I’ve been thinking about how I want to approach writing about books. I used to write fairly standard reviews and that was fine but, honestly, there are so many good review blogs at this point that adding my opinion doesn’t feel particularly necessary. I can talk about what I liked or didn’t like about a book, but it doesn’t bring anything new to the table. And who knows, maybe there is nothing new to bring, but I want to try.
The fact of the matter is that my opinions aren’t unique – they’re personal and informed by my experiences – but so are everyone else’s. Generally speaking, my opinion doesn’t carry much weight for a person who isn’t me. That’s why I’m going to avoid the temptation of giving a general opinion and focus on something specific instead, something informed by the way I read.
The way I read has changed a great deal over the years. I used to read purely for entertainment. Then catharsis. Then curiosity. Then entertainment again. At this point, I read all across the board for a lot of reasons and, while I’m attracted to a different kind of book than I used to be (more on that in a post of its own) the fact is that I read widely from all sorts of genres and styles for all kinds of reasons. The only through-line in my reading is that I have an agenda. In addition to reading because I love to read, I read to become a better writer.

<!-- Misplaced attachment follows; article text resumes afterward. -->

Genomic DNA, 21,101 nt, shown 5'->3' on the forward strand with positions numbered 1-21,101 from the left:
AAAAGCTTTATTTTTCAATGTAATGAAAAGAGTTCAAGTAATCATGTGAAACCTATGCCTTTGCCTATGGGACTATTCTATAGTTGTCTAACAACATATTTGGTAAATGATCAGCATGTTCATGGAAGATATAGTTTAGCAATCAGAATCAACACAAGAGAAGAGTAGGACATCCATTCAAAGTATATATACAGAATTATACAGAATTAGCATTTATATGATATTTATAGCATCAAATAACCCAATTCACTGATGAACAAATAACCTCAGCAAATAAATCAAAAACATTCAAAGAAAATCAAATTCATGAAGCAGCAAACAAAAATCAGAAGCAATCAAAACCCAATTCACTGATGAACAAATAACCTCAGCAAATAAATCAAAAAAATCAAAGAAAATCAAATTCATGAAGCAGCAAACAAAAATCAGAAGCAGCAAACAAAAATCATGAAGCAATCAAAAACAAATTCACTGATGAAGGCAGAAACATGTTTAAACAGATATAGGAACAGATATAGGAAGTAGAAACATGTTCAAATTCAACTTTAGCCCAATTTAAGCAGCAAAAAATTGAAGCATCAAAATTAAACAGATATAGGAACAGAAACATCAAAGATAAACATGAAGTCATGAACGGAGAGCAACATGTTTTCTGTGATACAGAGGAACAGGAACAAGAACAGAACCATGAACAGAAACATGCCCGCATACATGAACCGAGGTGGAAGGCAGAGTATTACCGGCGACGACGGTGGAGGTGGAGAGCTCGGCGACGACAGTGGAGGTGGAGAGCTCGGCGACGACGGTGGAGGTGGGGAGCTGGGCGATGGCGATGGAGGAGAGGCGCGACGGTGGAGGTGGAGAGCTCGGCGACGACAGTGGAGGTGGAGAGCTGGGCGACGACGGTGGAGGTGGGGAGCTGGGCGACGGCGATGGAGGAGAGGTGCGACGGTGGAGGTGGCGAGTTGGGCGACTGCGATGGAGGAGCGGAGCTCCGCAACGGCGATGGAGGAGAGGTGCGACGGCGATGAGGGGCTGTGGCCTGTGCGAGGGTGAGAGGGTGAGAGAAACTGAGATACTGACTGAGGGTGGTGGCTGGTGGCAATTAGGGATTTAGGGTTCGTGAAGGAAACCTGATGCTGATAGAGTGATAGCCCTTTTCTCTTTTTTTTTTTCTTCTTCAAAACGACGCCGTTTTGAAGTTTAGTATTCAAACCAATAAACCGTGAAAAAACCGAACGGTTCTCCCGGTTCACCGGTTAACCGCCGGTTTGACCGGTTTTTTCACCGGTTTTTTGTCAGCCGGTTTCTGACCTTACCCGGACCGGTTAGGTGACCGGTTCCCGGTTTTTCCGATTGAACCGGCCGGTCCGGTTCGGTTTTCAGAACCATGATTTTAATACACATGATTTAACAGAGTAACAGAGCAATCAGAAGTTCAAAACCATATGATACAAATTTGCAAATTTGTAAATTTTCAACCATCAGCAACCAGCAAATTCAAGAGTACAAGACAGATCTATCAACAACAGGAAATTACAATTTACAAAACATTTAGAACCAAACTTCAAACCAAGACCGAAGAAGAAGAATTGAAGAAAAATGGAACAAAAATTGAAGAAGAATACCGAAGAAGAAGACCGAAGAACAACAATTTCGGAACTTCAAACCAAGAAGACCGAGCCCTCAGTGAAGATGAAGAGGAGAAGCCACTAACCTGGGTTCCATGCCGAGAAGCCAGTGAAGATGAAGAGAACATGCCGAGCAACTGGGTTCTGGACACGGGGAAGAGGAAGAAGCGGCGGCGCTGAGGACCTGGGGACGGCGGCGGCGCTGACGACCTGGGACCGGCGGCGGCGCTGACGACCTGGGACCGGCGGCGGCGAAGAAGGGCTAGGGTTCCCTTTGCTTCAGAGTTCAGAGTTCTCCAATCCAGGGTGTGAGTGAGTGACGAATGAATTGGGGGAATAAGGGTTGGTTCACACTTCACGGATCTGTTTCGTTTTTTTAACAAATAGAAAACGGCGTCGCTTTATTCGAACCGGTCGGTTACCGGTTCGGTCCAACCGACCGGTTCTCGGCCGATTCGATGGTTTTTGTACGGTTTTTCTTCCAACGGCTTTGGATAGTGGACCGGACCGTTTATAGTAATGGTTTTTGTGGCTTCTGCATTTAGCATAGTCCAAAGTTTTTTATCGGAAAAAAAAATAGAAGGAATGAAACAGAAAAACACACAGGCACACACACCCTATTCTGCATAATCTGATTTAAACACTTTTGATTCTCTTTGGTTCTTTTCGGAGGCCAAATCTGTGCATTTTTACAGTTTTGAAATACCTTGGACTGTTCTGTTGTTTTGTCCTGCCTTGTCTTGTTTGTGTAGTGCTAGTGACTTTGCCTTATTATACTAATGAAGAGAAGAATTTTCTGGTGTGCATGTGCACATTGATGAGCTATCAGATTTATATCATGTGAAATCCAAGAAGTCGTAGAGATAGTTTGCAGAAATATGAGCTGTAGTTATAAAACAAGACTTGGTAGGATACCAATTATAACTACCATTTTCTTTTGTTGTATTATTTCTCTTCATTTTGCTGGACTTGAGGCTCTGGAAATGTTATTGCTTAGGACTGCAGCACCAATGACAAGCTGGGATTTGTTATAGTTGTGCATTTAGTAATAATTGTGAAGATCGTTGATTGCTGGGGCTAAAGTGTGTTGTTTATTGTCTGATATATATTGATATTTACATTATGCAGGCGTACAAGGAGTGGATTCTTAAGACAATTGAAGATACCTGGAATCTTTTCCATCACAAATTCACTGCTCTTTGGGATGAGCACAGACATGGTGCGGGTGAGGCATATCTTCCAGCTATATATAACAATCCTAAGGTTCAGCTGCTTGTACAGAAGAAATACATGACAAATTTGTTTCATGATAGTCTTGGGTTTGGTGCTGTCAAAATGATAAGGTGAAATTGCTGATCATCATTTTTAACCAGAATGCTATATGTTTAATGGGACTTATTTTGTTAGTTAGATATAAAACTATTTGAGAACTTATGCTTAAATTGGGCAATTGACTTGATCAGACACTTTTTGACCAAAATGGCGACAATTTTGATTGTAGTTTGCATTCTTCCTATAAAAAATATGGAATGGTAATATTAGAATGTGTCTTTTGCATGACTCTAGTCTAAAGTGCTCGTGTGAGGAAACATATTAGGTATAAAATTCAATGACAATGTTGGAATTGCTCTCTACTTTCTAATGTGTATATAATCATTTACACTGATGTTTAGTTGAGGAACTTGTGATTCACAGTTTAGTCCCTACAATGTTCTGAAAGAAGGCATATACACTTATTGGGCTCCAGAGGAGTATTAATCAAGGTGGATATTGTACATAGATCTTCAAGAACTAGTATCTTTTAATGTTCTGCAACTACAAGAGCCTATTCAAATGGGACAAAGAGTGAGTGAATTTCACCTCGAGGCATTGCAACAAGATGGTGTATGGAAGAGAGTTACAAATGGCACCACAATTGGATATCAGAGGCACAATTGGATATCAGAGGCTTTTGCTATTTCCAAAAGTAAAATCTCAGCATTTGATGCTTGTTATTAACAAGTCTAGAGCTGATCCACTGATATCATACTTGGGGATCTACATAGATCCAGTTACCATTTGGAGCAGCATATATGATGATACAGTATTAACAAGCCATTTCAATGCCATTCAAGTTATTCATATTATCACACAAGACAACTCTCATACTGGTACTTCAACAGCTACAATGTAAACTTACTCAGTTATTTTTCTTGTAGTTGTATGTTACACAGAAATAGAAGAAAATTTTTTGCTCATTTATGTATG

Even when a story has completely gobbled me up, part of my brain is whirring away, deconstructing and noticing and trying to figure things out. I love the craft of writing. I love technical elegance and subtle, inventive structures. I love the little mechanisms that make, or fail to make, a piece work. Sort of like a person who disassembles clocks, I love to dissect stories to see how they tick.
I’ve always done this to some degree, but the habit got formalized in college and grad school when I started applying theory to what I read. Later, when I started teaching myself how to write fiction, I applied the same principle. I found writing books that emphasized reading for different aspects of craft, from characterization and structure to pacing and voice. Slowly, I habituated myself to noticing these thing regardless of what I’m reading. That was more than twelve years ago, and that anatomical approach is just how I read now.
That’s why I talked about the structure Sarah Waters used in Night Watch and noticed the different way Muriel Spark manipulates the reader in The Driver’s Seat. It’s why I love Helen Macdonald’s use of a loose narrative style in H is for Hawk (there’s a post coming up on that). It’s not about me being all Miss Fancy Pants – it’s just the way I enjoy books.
So, rather than blog my general opinion, as scintillating as it may be, I’m going to write about the book from a writer’s perspective, hopefully in a way that isn’t totally boring for non-writers too. If nothing else, it’ll give me a chance to talk about two of the things I love most – stories and how they’re made.